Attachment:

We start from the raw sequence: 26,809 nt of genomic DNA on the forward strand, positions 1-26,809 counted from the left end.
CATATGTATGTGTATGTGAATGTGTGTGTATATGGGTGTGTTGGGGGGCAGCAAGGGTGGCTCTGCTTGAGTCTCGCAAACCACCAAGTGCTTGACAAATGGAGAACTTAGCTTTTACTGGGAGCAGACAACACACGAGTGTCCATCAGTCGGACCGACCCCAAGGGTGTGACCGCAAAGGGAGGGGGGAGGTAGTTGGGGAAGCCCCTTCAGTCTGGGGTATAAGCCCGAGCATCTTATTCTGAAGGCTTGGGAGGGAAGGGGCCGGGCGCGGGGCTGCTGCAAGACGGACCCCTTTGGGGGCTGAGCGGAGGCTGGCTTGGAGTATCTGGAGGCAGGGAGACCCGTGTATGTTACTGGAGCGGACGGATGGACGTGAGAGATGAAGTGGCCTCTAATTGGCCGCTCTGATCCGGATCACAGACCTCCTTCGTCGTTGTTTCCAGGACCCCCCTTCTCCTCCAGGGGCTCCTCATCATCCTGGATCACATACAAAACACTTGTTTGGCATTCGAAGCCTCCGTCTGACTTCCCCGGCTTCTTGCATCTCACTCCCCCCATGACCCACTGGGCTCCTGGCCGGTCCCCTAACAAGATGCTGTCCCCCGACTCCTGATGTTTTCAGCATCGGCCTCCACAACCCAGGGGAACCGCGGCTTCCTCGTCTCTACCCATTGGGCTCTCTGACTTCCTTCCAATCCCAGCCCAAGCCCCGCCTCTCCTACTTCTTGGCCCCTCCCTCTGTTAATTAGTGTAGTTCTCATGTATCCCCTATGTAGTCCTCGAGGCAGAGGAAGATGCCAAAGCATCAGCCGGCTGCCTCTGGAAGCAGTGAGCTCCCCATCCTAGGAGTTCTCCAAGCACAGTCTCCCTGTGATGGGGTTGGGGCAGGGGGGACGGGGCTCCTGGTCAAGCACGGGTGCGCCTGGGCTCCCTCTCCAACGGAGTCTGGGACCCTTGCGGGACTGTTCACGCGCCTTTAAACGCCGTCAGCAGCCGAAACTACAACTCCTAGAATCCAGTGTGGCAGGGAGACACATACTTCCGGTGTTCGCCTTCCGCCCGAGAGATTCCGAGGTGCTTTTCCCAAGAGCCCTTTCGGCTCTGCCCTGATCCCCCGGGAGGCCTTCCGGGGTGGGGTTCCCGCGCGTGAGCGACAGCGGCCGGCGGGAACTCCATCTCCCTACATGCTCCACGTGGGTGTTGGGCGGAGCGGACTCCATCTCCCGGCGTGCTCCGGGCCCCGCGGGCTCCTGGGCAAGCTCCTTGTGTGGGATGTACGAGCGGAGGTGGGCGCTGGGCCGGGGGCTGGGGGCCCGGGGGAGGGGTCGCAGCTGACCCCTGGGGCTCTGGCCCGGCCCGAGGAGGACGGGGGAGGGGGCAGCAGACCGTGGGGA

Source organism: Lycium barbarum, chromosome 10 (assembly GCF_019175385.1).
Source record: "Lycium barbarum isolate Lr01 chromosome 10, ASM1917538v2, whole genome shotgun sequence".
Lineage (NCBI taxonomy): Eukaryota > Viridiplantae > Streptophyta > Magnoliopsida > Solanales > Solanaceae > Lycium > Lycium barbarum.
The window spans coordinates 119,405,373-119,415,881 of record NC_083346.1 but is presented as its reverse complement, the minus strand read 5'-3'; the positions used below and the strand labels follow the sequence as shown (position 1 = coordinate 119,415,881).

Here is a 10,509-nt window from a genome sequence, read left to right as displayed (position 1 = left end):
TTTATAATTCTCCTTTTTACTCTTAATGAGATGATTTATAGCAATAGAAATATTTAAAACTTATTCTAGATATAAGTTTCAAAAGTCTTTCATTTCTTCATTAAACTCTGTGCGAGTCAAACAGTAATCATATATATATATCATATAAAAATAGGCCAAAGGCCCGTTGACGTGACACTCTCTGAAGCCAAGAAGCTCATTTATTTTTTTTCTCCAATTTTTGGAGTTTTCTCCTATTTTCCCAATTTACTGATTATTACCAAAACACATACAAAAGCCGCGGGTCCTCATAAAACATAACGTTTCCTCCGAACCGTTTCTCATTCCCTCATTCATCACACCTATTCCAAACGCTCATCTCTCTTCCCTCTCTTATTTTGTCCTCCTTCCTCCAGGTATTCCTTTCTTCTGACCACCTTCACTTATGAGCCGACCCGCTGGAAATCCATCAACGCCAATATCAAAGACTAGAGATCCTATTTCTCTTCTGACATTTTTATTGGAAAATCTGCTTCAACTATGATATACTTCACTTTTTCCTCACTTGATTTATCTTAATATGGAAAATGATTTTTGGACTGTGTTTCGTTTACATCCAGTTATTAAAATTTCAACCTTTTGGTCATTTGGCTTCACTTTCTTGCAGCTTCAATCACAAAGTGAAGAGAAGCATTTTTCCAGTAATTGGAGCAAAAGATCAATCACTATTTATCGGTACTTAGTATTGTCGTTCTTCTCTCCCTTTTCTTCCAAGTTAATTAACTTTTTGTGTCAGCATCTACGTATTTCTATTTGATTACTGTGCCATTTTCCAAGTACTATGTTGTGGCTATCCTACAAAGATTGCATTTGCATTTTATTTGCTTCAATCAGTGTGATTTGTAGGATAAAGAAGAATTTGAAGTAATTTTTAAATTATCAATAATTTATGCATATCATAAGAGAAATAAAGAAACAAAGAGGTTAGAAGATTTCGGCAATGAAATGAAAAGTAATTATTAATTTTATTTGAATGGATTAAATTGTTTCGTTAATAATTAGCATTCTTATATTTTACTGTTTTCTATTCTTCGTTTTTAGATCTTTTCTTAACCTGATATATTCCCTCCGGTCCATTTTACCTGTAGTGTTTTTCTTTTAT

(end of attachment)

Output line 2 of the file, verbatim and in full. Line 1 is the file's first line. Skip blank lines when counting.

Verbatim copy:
CATATGTATGTGTATGTGAATGTGTGTGTATATGGGTGTGTTGGGGGGCAGCAAGGGTGGCTCTGCTTGAGTCTCGCAAACCACCAAGTGCTTGACAAATGGAGAACTTAGCTTTTACTGGGAGCAGACAACACACGAGTGTCCATCAGTCGGACCGACCCCAAGGGTGTGACCGCAAAGGGAGGGGGGAGGTAGTTGGGGAAGCCCCTTCAGTCTGGGGTATAAGCCCGAGCATCTTATTCTGAAGGCTTGGGAGGGAAGGGGCCGGGCGCGGGGCTGCTGCAAGACGGACCCCTTTGGGGGCTGAGCGGAGGCTGGCTTGGAGTATCTGGAGGCAGGGAGACCCGTGTATGTTACTGGAGCGGACGGATGGACGTGAGAGATGAAGTGGCCTCTAATTGGCCGCTCTGATCCGGATCACAGACCTCCTTCGTCGTTGTTTCCAGGACCCCCCTTCTCCTCCAGGGGCTCCTCATCATCCTGGATCACATACAAAACACTTGTTTGGCATTCGAAGCCTCCGTCTGACTTCCCCGGCTTCTTGCATCTCACTCCCCCCATGACCCACTGGGCTCCTGGCCGGTCCCCTAACAAGATGCTGTCCCCCGACTCCTGATGTTTTCAGCATCGGCCTCCACAACCCAGGGGAACCGCGGCTTCCTCGTCTCTACCCATTGGGCTCTCTGACTTCCTTCCAATCCCAGCCCAAGCCCCGCCTCTCCTACTTCTTGGCCCCTCCCTCTGTTAATTAGTGTAGTTCTCATGTATCCCCTATGTAGTCCTCGAGGCAGAGGAAGATGCCAAAGCATCAGCCGGCTGCCTCTGGAAGCAGTGAGCTCCCCATCCTAGGAGTTCTCCAAGCACAGTCTCCCTGTGATGGGGTTGGGGCAGGGGGGACGGGGCTCCTGGTCAAGCACGGGTGCGCCTGGGCTCCCTCTCCAACGGAGTCTGGGACCCTTGCGGGACTGTTCACGCGCCTTTAAACGCCGTCAGCAGCCGAAACTACAACTCCTAGAATCCAGTGTGGCAGGGAGACACATACTTCCGGTGTTCGCCTTCCGCCCGAGAGATTCCGAGGTGCTTTTCCCAAGAGCCCTTTCGGCTCTGCCCTGATCCCCCGGGAGGCCTTCCGGGGTGGGGTTCCCGCGCGTGAGCGACAGCGGCCGGCGGGAACTCCATCTCCCTACATGCTCCACGTGGGTGTTGGGCGGAGCGGACTCCATCTCCCGGCGTGCTCCGGGCCCCGCGGGCTCCTGGGCAAGCTCCTTGTGTGGGATGTACGAGCGGAGGTGGGCGCTGGGCCGGGGGCTGGGGGCCCGGGGGAGGGGTCGCAGCTGACCCCTGGGGCTCTGGCCCGGCCCGAGGAGGACGGGGGAGGGGGCAGCAGACCGTGGGGA